Eliminate Print Servers

Question:
Why would I want to eliminate Windows print servers? And if I did, how would I centrally manage printers on the end point devices?

Answer:
In the past, Windows Print Servers have been a necessary evil to facilitate central print management, deployment and end user self-service printer installation. But Windows print servers have some serious problems:

Each Windows print server host is expensive
When you add it all up --virus scanning licensing, backup licensing, power, power conditioning, backup power, physical security, air conditioning, operating system licensing, host redundancy hardware resources-- print servers are expensive.

Each print server host requires time to manage
Operating system patches, operating system updates, security management, redundancy management.

Each Windows print server require significant time to manage

  • Downloading and installing 64-bit drivers for each print server
  • Downloading and installing 32-bit drivers for each print server
  • Finding 64-bit drivers for 2008 R2 print servers that have the same exact name as the 32-bit driver required to support 32-bit clients. Not being able to find such a driver and having to settle with universal printer drivers and spending time to find out what features are not supported by the universal printer drivers that were supported with the model specific driver, then researching and purchasing printers that the universal printer drivers support.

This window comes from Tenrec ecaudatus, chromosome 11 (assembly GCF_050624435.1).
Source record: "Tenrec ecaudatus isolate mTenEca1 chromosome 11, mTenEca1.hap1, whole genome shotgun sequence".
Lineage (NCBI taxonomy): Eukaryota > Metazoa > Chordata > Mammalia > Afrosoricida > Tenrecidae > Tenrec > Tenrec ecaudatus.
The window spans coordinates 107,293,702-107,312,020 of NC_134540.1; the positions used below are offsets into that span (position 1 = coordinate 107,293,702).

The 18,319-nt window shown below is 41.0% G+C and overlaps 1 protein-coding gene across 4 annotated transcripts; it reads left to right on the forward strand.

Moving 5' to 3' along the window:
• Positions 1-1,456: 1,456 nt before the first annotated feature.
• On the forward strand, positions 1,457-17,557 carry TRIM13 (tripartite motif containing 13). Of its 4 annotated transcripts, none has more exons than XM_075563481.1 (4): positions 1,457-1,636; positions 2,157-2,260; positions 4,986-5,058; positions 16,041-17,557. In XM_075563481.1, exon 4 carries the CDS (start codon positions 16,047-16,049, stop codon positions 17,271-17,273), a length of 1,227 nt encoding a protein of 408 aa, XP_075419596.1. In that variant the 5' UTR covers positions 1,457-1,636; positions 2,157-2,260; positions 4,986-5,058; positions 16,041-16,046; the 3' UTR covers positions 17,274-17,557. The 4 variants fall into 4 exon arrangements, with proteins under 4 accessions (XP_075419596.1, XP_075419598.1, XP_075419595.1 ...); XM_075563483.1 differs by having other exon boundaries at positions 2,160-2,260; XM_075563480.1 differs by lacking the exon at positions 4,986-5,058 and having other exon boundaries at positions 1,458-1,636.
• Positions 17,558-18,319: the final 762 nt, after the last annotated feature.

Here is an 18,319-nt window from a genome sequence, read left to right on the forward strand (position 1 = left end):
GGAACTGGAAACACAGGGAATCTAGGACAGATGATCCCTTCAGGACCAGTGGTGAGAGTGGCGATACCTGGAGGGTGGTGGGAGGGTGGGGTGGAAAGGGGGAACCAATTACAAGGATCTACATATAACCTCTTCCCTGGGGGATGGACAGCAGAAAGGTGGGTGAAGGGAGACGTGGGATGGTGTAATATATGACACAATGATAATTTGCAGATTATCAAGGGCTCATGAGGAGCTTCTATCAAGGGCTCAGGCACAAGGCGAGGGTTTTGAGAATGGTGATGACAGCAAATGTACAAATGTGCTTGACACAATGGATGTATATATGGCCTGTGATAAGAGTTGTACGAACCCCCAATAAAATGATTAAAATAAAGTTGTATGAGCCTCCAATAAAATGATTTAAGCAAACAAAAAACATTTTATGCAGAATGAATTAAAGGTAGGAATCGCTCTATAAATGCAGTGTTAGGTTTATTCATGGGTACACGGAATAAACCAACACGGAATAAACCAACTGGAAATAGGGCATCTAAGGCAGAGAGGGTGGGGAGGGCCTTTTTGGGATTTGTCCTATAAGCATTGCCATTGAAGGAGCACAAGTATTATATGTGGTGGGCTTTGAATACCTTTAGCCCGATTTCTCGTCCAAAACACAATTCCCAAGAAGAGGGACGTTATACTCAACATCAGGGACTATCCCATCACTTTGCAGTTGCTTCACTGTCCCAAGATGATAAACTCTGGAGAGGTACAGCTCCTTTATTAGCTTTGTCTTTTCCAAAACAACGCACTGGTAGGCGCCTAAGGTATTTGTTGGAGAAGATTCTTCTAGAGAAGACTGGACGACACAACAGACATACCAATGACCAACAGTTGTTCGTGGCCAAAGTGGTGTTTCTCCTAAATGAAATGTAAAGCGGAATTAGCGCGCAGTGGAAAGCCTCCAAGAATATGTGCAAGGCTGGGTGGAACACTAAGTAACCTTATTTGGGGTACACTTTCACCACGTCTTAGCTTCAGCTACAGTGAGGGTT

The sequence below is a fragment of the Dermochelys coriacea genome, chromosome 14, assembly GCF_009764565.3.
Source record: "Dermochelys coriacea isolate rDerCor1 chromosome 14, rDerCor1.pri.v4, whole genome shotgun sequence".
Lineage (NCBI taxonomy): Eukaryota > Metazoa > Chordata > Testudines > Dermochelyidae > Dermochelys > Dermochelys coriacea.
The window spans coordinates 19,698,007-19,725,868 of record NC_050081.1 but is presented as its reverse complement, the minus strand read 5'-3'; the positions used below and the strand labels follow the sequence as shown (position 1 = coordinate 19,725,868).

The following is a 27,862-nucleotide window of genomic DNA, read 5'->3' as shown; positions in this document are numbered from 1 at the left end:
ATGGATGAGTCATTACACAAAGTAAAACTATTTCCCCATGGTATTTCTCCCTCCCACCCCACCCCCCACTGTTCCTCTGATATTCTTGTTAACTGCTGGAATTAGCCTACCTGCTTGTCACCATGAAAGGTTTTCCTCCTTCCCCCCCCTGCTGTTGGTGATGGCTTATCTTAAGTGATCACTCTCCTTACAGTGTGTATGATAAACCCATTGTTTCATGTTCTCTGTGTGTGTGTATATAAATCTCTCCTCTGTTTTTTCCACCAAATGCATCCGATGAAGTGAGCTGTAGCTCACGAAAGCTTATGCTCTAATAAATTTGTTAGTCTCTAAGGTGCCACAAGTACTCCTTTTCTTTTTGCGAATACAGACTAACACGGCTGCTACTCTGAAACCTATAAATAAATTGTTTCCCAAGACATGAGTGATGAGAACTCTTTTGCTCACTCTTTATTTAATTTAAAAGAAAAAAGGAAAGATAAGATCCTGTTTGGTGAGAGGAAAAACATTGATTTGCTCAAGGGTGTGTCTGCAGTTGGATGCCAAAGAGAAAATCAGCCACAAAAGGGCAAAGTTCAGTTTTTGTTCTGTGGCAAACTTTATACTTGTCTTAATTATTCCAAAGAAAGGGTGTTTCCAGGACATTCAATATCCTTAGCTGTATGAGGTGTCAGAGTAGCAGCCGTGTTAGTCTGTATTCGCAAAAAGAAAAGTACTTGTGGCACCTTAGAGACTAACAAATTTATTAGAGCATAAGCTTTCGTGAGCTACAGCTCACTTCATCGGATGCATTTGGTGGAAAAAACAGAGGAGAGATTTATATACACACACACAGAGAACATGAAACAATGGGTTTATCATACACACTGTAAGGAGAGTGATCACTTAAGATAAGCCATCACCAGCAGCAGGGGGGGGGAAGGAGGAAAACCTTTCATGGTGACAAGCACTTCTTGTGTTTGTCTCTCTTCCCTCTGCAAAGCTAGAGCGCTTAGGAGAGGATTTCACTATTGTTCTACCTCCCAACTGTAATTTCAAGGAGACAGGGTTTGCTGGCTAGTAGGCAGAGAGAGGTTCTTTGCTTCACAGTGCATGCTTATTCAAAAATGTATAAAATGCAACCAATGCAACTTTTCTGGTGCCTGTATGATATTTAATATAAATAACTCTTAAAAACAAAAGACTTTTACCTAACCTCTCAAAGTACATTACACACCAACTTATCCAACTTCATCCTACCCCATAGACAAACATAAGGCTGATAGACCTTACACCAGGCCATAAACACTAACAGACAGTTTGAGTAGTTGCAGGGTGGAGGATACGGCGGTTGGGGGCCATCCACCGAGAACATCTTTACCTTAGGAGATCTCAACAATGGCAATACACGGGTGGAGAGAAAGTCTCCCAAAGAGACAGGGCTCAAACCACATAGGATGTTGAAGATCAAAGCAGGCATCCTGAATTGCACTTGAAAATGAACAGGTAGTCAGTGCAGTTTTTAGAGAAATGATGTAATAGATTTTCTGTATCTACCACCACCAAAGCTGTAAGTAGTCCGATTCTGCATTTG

• Same as above but finding 64-bit drivers that match the 32-bit drivers on 32-bit print servers
  • Time to test driver conflicts that arise with adding new versions of  printer drivers to each print server. This is usually done with a "try it and see if it breaks", which causes loss of employee productivity, or if it is done with a pilot server, setting up the server requires hardware resources, operating system installation and management, as well as additional testing and overhead. Trying to test every combination of drivers on a print server is a very time consuming task.

    decide on which print server can handle the additional print job spooling as well as any driver conflicts that might arise with adding the printer driver to the print server. This is usually done with a try it and see if it breaks approach or using a pilot server that requires duplicating the entire process, hardware, operating system, additional testing and overhead.

  • Time it actually takes to install new driver versions on each print server.
  • Time required to troubleshoot spooler crash issues caused by incompatible drivers or poorly developed drivers.
  • To to configure, manage, and test each print server backup and restore systems.
  • Time to configure and manage print server redundancy for each print server. Windows print clusters require expensive hardware and significant training or large amounts of time to learn.

Windows print servers are a single point of failure
If you don't configure redundancy, when the print server fails, and it will, end users experience a loss in productivity which results in a more time and effort getting the server back online, researching what happened, explaining to management why a service was unavailable for many users, researching solutions to avoid the problem in the future.

Windows print servers tie up highly skilled IT professionals
Because the print server role is hosted by a server operating system, organizations require that the print servers be managed by professional IT staff that cost more to employ and are already busy managing other advanced network systems.

Our Printer Installer product enables you to eliminate your print servers and centrally manage direct IP printers. Click here to learn more >>